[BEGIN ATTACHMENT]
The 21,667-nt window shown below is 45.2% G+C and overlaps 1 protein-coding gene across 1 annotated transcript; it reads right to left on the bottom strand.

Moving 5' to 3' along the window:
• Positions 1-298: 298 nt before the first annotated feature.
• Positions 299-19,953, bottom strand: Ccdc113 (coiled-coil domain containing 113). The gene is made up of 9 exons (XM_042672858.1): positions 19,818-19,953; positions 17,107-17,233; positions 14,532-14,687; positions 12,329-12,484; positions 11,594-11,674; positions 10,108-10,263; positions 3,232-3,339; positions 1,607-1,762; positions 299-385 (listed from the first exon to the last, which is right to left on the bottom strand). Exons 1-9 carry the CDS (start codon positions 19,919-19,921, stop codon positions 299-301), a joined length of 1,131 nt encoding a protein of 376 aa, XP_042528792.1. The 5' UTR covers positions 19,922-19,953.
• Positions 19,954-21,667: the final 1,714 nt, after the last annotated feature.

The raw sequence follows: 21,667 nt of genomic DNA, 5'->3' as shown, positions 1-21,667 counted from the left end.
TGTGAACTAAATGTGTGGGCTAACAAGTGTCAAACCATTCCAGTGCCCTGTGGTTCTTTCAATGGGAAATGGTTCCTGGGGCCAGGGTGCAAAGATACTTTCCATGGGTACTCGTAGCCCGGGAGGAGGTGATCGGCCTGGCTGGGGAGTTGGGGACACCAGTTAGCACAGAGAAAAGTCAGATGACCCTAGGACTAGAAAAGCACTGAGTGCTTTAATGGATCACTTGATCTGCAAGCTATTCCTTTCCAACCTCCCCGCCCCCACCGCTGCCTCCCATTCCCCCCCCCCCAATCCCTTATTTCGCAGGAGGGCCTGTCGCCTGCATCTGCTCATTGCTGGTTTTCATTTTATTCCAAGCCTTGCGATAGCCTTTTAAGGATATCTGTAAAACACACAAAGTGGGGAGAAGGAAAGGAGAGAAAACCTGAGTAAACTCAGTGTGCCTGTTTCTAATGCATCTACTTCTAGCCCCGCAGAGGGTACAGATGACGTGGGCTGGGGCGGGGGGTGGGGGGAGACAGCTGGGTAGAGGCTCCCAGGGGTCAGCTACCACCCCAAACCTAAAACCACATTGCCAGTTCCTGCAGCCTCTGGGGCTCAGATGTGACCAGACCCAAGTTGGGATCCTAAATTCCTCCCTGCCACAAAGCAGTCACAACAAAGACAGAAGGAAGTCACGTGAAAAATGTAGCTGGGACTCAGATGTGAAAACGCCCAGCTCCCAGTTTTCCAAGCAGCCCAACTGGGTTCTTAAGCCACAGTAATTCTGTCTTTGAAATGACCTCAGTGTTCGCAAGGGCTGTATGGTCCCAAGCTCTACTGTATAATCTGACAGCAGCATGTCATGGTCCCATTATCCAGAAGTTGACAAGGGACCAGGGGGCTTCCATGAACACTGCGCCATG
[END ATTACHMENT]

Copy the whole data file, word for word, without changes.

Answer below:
The 21,667-nt window shown below is 45.2% G+C and overlaps 1 protein-coding gene across 1 annotated transcript; it reads right to left on the bottom strand.

Moving 5' to 3' along the window:
• Positions 1-298: 298 nt before the first annotated feature.
• Positions 299-19,953, bottom strand: Ccdc113 (coiled-coil domain containing 113). The gene is made up of 9 exons (XM_042672858.1): positions 19,818-19,953; positions 17,107-17,233; positions 14,532-14,687; positions 12,329-12,484; positions 11,594-11,674; positions 10,108-10,263; positions 3,232-3,339; positions 1,607-1,762; positions 299-385 (listed from the first exon to the last, which is right to left on the bottom strand). Exons 1-9 carry the CDS (start codon positions 19,919-19,921, stop codon positions 299-301), a joined length of 1,131 nt encoding a protein of 376 aa, XP_042528792.1. The 5' UTR covers positions 19,922-19,953.
• Positions 19,954-21,667: the final 1,714 nt, after the last annotated feature.

The raw sequence follows: 21,667 nt of genomic DNA, 5'->3' as shown, positions 1-21,667 counted from the left end.
TGTGAACTAAATGTGTGGGCTAACAAGTGTCAAACCATTCCAGTGCCCTGTGGTTCTTTCAATGGGAAATGGTTCCTGGGGCCAGGGTGCAAAGATACTTTCCATGGGTACTCGTAGCCCGGGAGGAGGTGATCGGCCTGGCTGGGGAGTTGGGGACACCAGTTAGCACAGAGAAAAGTCAGATGACCCTAGGACTAGAAAAGCACTGAGTGCTTTAATGGATCACTTGATCTGCAAGCTATTCCTTTCCAACCTCCCCGCCCCCACCGCTGCCTCCCATTCCCCCCCCCCCAATCCCTTATTTCGCAGGAGGGCCTGTCGCCTGCATCTGCTCATTGCTGGTTTTCATTTTATTCCAAGCCTTGCGATAGCCTTTTAAGGATATCTGTAAAACACACAAAGTGGGGAGAAGGAAAGGAGAGAAAACCTGAGTAAACTCAGTGTGCCTGTTTCTAATGCATCTACTTCTAGCCCCGCAGAGGGTACAGATGACGTGGGCTGGGGCGGGGGGTGGGGGGAGACAGCTGGGTAGAGGCTCCCAGGGGTCAGCTACCACCCCAAACCTAAAACCACATTGCCAGTTCCTGCAGCCTCTGGGGCTCAGATGTGACCAGACCCAAGTTGGGATCCTAAATTCCTCCCTGCCACAAAGCAGTCACAACAAAGACAGAAGGAAGTCACGTGAAAAATGTAGCTGGGACTCAGATGTGAAAACGCCCAGCTCCCAGTTTTCCAAGCAGCCCAACTGGGTTCTTAAGCCACAGTAATTCTGTCTTTGAAATGACCTCAGTGTTCGCAAGGGCTGTATGGTCCCAAGCTCTACTGTATAATCTGACAGCAGCATGTCATGGTCCCATTATCCAGAAGTTGACAAGGGACCAGGGGGCTTCCATGAACACTGCGCCATG